Marine ecology experts are calling for an urgent change to global fisheries management after the publication of data showing an unprecedented decline in fish populations in Australian waters.
New research by scientists at the University of Tasmania (UTas) and University of Technology Sydney (UTS) indicate numbers of large fished species have decreased by about a third over the past decade around Australia.
Several pressures, including climate change, have triggered this decline but the main cause appears to be excessive fishing, the researchers say in findings published in Aquatic Conservation.
The researchers conclude fishery management urgently needs to take better account of ecological issues and uncertainties when setting allowable catch levels in commercial and recreational fisheries.
UTas Professor Graham Edgar said the use of underwater surveys conducted as part of the Reef Life Survey, a global citizen science program, combined with research diver surveys, allowed the first fishery-independent assessment of the size and abundance of coastal fish species around the Australian continent.
“We found consistent population declines among many popular commercial and recreational fishes, including in marine parks that allowed limited fishing, while numbers increased within no-fishing reserves,” he said.
Professor Edgar and his research co-author, UTS Professor Trevor Ward, said Australia and other countries would not be able to meet international agreements on marine ecosystems and fisheries without major changes in marine ecosystem management, including the management of commercial fisheries.
“Effective recovery of fish populations, so that catch can be doubled from the present very low levels, cannot occur without major change to business as usual,” Professor Edgar said.
The authors said marine reserves are a well-understood management option that is available “off the shelf”. Reserves offer the least-cost high-impact intervention with benefits to both ecosystems and to fisheries.
“No-fishing marine reserves are well known to be efficient and effective mechanisms for the ecological protection of fish populations,” Professor Ward said.
“There is little doubt that in Australian waters, with proper design and placement, marine reserves would assist fish population recovery. Eventually this would lead to increased catches for all fishers.”
Professor Ward said few sanctuary areas exist to protect fishes in the critical locations most heavily affected by fishing.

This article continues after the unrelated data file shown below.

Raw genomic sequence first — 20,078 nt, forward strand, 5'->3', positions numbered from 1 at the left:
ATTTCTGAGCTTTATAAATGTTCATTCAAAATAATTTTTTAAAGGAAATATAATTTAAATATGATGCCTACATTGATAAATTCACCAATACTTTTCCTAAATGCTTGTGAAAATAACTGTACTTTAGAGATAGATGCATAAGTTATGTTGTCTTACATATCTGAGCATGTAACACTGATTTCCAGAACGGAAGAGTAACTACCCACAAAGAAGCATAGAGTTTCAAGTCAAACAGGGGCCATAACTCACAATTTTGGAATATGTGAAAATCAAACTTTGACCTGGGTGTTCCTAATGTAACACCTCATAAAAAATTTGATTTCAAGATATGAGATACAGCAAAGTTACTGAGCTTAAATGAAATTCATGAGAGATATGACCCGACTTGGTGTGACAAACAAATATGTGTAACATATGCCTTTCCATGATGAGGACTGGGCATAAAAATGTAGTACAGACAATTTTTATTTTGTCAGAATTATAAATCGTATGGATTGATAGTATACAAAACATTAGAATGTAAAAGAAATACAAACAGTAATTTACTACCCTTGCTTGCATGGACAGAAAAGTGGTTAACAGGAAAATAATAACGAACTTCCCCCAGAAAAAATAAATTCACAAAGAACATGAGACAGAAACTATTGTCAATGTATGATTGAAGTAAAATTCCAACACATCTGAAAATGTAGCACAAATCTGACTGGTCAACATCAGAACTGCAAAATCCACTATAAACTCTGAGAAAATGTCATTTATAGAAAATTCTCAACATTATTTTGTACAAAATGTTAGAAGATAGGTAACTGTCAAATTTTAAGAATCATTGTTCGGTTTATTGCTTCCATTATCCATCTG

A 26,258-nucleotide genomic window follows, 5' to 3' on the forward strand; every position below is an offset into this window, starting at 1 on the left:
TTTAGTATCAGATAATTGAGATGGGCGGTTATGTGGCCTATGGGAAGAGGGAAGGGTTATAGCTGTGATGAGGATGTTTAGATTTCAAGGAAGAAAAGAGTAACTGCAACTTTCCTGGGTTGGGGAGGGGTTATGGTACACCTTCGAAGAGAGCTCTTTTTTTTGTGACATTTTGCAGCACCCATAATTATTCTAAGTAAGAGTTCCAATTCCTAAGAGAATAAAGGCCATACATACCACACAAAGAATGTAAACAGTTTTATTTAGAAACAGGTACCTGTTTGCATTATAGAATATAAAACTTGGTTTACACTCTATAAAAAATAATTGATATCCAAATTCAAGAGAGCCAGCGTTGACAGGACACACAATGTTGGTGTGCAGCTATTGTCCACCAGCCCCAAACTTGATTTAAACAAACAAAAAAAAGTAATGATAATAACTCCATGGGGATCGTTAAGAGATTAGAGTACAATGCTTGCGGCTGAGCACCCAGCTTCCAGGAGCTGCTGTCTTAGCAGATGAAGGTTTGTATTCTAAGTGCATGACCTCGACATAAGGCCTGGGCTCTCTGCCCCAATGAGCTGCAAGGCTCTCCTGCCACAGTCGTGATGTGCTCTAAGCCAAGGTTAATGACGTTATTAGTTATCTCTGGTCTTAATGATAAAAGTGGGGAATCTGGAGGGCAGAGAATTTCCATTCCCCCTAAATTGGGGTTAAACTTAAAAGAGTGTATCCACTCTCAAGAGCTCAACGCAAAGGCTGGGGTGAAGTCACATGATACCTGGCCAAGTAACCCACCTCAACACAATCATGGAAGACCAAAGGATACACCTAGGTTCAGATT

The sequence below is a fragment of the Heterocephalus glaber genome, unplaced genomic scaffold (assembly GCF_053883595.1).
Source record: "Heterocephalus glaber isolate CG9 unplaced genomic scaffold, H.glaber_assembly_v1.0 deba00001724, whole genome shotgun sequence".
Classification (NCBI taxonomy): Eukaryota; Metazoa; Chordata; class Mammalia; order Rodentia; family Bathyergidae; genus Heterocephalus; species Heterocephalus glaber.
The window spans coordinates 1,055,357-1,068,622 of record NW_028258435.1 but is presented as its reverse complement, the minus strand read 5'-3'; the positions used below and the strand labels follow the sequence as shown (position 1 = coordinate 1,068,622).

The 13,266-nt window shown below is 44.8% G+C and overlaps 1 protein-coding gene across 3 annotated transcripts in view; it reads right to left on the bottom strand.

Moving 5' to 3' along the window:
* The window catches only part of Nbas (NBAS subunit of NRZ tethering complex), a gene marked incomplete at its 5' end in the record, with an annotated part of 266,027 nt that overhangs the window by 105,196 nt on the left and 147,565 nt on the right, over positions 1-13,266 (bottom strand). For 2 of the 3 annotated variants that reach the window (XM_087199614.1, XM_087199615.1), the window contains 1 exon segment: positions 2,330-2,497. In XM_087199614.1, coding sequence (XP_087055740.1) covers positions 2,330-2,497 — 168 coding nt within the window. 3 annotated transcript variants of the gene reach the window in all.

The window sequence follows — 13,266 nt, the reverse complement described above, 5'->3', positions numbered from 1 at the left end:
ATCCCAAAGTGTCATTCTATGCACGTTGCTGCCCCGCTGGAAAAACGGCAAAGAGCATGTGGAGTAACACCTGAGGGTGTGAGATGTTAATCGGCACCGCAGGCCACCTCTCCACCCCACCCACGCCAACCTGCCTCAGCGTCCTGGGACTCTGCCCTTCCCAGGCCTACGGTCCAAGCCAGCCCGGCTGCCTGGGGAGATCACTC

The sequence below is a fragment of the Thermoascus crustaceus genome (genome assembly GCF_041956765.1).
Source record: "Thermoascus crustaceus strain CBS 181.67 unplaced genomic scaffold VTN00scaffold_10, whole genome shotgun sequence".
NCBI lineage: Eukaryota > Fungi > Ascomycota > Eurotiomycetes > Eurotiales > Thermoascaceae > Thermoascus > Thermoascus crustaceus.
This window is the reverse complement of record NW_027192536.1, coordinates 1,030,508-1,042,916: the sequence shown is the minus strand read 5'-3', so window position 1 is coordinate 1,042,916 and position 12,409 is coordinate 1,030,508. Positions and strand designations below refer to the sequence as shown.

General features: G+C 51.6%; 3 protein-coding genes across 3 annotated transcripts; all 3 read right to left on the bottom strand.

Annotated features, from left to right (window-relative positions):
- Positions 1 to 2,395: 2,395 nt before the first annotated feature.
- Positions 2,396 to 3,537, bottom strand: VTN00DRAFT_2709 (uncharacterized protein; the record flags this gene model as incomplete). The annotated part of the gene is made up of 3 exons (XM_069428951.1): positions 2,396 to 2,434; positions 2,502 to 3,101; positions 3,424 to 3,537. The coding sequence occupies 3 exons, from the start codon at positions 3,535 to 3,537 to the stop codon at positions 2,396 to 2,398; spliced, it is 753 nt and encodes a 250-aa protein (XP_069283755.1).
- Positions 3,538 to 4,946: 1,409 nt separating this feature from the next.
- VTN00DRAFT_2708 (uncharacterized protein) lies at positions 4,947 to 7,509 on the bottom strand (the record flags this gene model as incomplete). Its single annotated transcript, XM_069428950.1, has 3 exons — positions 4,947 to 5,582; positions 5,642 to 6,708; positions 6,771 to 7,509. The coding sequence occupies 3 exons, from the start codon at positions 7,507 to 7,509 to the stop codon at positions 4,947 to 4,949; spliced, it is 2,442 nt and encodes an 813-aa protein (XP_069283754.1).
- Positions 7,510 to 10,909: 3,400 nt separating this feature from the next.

UTS Professor of Marine Biology David Booth, who was not involved in this study, said the study results are a “real wake-up call for our nation”.
“As world leaders in marine diversity and ecosystem management through our earlier marine parks and fisheries programs, we now have clear evidence of the need for urgent improvements. We need to apply all our capacity to work together to correct the fish decline and recover fishing.
“Australia’s capacity across universities, agencies and industries for adaptive and effective management in such matters is unparalleled. The world awaits our leadership in this issue of ocean stewardship, and our recognition and implementation of equitable and effective solutions to these matters, which afflict almost all nations and their oceans,” Professor Booth said.
Key points from the study include:
- The study compared continental trends in fisheries catches with underwater reef monitoring data for 533 sites repeatedly surveyed around Australia through the period 2005-15
- Populations of exploited fishes generally rose within fully protected marine reserves and declined outside the reserves and in marine park zones with some fishing allowed
- Unexploited species showed little difference in population trends within or outside reserves
- The biomass of large fishes observed on underwater surveys showed a 36% decline on fished reefs, and 18% declined in marine park zones that allow limited fishing
- Overall, large fish biomass showed a slight rising trend in no‐fishing marine reserves
- The implementation of a relatively small number of solutions could make substantial progress towards addressing issues with current fisheries management practices